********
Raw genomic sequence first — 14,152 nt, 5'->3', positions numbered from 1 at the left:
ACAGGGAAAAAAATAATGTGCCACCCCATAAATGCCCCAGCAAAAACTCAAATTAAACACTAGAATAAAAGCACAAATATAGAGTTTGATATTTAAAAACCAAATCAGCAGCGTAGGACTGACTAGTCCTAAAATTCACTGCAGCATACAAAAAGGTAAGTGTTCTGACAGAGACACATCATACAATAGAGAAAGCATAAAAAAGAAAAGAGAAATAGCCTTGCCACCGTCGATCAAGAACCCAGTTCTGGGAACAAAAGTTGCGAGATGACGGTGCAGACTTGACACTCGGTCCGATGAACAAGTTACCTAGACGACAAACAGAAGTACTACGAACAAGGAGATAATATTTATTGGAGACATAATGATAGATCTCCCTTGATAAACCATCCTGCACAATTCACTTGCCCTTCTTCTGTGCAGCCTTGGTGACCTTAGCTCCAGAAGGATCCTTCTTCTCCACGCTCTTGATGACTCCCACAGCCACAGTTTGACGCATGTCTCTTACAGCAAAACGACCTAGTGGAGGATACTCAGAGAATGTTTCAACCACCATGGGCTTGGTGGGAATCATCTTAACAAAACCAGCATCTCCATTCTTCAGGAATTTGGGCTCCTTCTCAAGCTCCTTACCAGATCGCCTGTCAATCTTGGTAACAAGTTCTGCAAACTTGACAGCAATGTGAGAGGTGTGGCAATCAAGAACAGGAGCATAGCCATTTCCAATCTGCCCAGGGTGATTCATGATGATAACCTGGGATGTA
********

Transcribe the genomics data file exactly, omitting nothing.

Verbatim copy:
Raw genomic sequence first — 14,152 nt, 5'->3', positions numbered from 1 at the left:
ACAGGGAAAAAAATAATGTGCCACCCCATAAATGCCCCAGCAAAAACTCAAATTAAACACTAGAATAAAAGCACAAATATAGAGTTTGATATTTAAAAACCAAATCAGCAGCGTAGGACTGACTAGTCCTAAAATTCACTGCAGCATACAAAAAGGTAAGTGTTCTGACAGAGACACATCATACAATAGAGAAAGCATAAAAAAGAAAAGAGAAATAGCCTTGCCACCGTCGATCAAGAACCCAGTTCTGGGAACAAAAGTTGCGAGATGACGGTGCAGACTTGACACTCGGTCCGATGAACAAGTTACCTAGACGACAAACAGAAGTACTACGAACAAGGAGATAATATTTATTGGAGACATAATGATAGATCTCCCTTGATAAACCATCCTGCACAATTCACTTGCCCTTCTTCTGTGCAGCCTTGGTGACCTTAGCTCCAGAAGGATCCTTCTTCTCCACGCTCTTGATGACTCCCACAGCCACAGTTTGACGCATGTCTCTTACAGCAAAACGACCTAGTGGAGGATACTCAGAGAATGTTTCAACCACCATGGGCTTGGTGGGAATCATCTTAACAAAACCAGCATCTCCATTCTTCAGGAATTTGGGCTCCTTCTCAAGCTCCTTACCAGATCGCCTGTCAATCTTGGTAACAAGTTCTGCAAACTTGACAGCAATGTGAGAGGTGTGGCAATCAAGAACAGGAGCATAGCCATTTCCAATCTGCCCAGGGTGATTCATGATGATAACCTGGGATGTA